Measles, Mumps, Rubella, Diphtheria and Polio.  These are generally childhood immunizations that all travelers should keep up to date.  Tetanus should be updated with a booster every ten years.  Travelers that have not had or do not remember having two doses of measles vaccine should look into getting a single dose of the vaccine before your trip.  For those that have previously had a primary polio series but not a booster should get a dose of oral polio vaccine (OPV).

Typhoid:  Typhoid Fever is a bacterial infection that is transmitted by contaminated food and water.  Injectable vaccine is still available but a new oral vaccine is the preferred method.  The injectable vaccine consists of two shots at least four weeks apart and is 70% effective.  There are some minor side affects and discomfort for the first few days.  It lasts for three years.  The oral vaccine consists of taking capsules over eight days.  A booster is required every seven years.

Cholera:  The chances for most travelers to contract this disease is very low and this vaccine provides only minimum protection and is believed to be only 50 % effective.  Vaccination is recommended only to those going to areas known to have a Cholera epidemic.  It takes effect six days after vaccination and last for only six months.  A new vaccine should be coming out soon and will provide protection for up to three years.  It is wise to try to consume “safe” foods (well cooked, not semi or raw foods) and drink water that has been boiled, filtered or treated with iodine tablets.

Rabies:  This vaccine offers protection for travelers to endemic areas who are at risk of getting bit by animals; like animal control people, biologists, and spelunkers.  It prolongs the time between the actual animal bite and the eventual side effects allowing you more time to reach a hospital.  Three injections over three weeks.

Vaccines for Lowland areas: If your plans include the Amazon basin ASK about the following:

Yellow Fever: (Required Vaccine) One of the few required vaccines in some countries.  You may need it to go from one country to another – especially if that country has that illness present.  Yellow fever is a viral illness spread by mosquitoes in parts of Africa and South America.  The illness varies in severity from flu-like symptoms to a severe infection of the liver – which can be fatal if not treated properly and with medication.  The vaccine is given by injection and lasts for approximately ten years.  Minor reactions like pain at the injection site are the norm.  If you are travelling where Yellow Fever is present the yellow-colored “International Certificate of Vaccination” should be carried with your passport, which should document all your other vaccinations as well.

Malaria:  This is an infection of the bloodstream by a parasite that is transmitted by the Anopheles mosquito after it bites you.  The incubating period can last from a week to a few months then the following symptoms develop: a flu-like illness, with recurrent fevers, chills, weakness, headaches, and general lethargy with a lot of fluid loss.  Hydration is very important.  Anyone coming back from the tropics with a fever should assume it is malaria until proven otherwise.  It is a serious threat to travelers in the tropics.  The best way to prevent malaria is to keep the mosquito from biting you.  Avoid having skin that is exposed during the peak mosquito times – dawn and dusk.  The Anopheles mosquito feeds at night.  Use long-sleeved shirts and pants with socks and button up the collar if possible.  Basically, try to avoid having much flesh exposed and use insect repellant that is at least 35% DEET, or other natural repellants.  Sleep in places where mosquito netting is available, as well as having your own personal netting.  You can use Permethrin to spray sleeping areas and parts of your clothing to keep the mosquito away as well.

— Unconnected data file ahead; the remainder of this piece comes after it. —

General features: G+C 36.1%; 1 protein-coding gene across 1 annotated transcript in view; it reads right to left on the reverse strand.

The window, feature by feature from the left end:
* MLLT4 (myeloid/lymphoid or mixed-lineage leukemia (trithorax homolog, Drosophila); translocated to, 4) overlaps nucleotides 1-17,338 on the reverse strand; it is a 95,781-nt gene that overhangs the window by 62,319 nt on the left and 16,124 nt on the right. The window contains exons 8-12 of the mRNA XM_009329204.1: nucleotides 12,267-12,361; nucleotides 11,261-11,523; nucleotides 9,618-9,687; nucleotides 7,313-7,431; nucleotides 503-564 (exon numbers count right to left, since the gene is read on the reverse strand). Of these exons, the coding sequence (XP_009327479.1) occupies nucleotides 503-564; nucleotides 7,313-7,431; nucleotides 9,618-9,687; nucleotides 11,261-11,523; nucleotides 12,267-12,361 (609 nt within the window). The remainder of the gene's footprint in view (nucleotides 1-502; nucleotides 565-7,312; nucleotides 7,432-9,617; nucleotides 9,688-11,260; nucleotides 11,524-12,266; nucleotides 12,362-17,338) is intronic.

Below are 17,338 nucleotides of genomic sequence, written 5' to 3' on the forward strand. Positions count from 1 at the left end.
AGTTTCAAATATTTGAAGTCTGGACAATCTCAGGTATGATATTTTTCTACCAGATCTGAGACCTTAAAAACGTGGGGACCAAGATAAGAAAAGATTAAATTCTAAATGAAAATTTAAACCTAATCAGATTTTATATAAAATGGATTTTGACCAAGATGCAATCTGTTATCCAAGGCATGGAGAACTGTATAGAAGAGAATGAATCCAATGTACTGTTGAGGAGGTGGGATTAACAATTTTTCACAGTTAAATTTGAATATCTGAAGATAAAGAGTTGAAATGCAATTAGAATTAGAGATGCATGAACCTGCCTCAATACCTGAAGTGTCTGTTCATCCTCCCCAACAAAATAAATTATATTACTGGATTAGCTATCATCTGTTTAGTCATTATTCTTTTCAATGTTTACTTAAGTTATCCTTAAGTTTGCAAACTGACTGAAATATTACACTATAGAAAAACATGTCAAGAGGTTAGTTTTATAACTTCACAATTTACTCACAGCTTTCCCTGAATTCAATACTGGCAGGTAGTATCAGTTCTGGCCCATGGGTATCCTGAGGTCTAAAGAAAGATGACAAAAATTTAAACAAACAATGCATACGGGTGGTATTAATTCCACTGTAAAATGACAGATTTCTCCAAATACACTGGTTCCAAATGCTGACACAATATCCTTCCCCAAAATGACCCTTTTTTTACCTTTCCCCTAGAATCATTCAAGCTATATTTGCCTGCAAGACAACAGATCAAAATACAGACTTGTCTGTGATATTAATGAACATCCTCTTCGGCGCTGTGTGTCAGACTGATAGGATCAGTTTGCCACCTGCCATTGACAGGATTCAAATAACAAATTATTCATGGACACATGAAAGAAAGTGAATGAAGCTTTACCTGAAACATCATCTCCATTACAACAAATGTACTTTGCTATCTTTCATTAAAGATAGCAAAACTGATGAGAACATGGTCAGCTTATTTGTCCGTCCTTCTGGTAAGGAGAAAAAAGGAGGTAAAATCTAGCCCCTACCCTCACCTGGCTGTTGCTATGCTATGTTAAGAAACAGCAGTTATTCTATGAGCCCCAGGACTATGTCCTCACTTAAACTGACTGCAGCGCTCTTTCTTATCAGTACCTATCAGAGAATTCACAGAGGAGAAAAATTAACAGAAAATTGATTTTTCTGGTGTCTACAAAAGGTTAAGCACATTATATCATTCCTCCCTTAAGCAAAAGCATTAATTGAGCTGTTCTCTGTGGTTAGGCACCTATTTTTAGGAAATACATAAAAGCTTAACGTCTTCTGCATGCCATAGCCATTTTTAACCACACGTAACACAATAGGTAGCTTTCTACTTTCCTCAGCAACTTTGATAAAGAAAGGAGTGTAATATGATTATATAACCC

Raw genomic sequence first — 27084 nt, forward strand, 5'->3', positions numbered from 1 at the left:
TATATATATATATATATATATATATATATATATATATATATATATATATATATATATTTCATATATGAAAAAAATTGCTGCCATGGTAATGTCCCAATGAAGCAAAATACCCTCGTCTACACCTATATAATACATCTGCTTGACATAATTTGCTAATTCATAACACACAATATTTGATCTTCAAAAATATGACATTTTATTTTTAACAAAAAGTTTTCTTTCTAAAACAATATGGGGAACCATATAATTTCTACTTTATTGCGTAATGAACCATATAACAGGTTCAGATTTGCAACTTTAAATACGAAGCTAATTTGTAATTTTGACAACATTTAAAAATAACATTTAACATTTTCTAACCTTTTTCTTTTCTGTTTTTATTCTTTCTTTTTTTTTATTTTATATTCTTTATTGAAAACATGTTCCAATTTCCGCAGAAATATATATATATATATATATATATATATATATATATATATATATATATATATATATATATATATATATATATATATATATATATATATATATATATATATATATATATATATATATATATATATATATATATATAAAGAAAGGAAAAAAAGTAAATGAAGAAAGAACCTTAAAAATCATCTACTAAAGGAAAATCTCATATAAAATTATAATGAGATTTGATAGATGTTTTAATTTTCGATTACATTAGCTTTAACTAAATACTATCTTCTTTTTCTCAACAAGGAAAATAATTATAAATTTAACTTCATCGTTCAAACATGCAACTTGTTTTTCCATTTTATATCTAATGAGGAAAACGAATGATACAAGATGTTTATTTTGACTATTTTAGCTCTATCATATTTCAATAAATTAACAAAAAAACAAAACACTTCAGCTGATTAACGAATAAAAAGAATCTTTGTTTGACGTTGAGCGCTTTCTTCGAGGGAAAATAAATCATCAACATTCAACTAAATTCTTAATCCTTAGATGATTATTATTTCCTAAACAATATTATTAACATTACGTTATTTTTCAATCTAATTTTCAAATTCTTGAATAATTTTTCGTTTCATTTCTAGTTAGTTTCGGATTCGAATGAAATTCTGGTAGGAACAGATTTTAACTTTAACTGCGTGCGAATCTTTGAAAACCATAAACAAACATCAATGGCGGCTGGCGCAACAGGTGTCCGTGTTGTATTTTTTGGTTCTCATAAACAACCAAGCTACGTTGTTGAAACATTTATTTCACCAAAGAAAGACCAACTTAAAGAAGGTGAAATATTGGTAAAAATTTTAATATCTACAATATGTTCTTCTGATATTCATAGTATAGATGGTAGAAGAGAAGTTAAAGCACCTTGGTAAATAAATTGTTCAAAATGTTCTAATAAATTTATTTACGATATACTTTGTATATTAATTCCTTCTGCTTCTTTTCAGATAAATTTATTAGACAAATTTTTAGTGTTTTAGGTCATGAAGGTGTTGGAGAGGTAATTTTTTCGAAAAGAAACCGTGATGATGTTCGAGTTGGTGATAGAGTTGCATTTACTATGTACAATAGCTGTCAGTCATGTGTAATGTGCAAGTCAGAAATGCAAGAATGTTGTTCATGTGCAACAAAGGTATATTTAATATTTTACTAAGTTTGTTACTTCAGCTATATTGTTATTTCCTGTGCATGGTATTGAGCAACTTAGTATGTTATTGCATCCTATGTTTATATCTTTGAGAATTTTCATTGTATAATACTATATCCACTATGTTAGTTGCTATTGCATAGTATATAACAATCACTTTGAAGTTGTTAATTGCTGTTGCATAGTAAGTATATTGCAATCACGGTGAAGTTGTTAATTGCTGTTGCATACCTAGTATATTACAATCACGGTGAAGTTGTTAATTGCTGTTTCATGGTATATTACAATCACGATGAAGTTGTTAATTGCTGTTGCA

Drugs to prevent Malaria:  ** Contact the CDC Malaria Hotline 404-332-4555 for updates.

No malarial drug is 100% effective.  Travelers can still develop the disease regardless of how many medications they take.  The parasite has developed resistance to antibiotics over time.

Chloroquine used to be the drug of choice, but now there are many strains of the parasite that have developed a resistance to this drug.  The drug is generally safe but there are some side effects like nausea, diarrhea and upset stomach.  The oral drug is taken once a week for two weeks before entering the endemic area, once a week while in the area and for four weeks after leaving the area. 

Mefloquine is now the most widely used drug for areas that have parasites resistant to Chloroquine.  The adult dose is 250 mg. once a week and the dose for children varies with the weight of the child.  The usage is the same as Chloroquine.  The side affects are nausea, upset stomach and diarrhea with occasional serious reactions like hallucinations, anxiety, psychoses, and seizures.  Consult your Doctor!

Doxycycline is an alternative to mefloquine.  It can cause a rash to users exposed to the sun.

Fansidar is a combination drug with pyrimethamine & sulfadoxide.  It is generally saved for treatment.

Latent Malaria:  Some malarial forms can stay in the liver for up to four years.  Primaquine is used to prevent this from happening after travelers leave the infected area.

The following links are worth reading to get more information.

Printable Version Here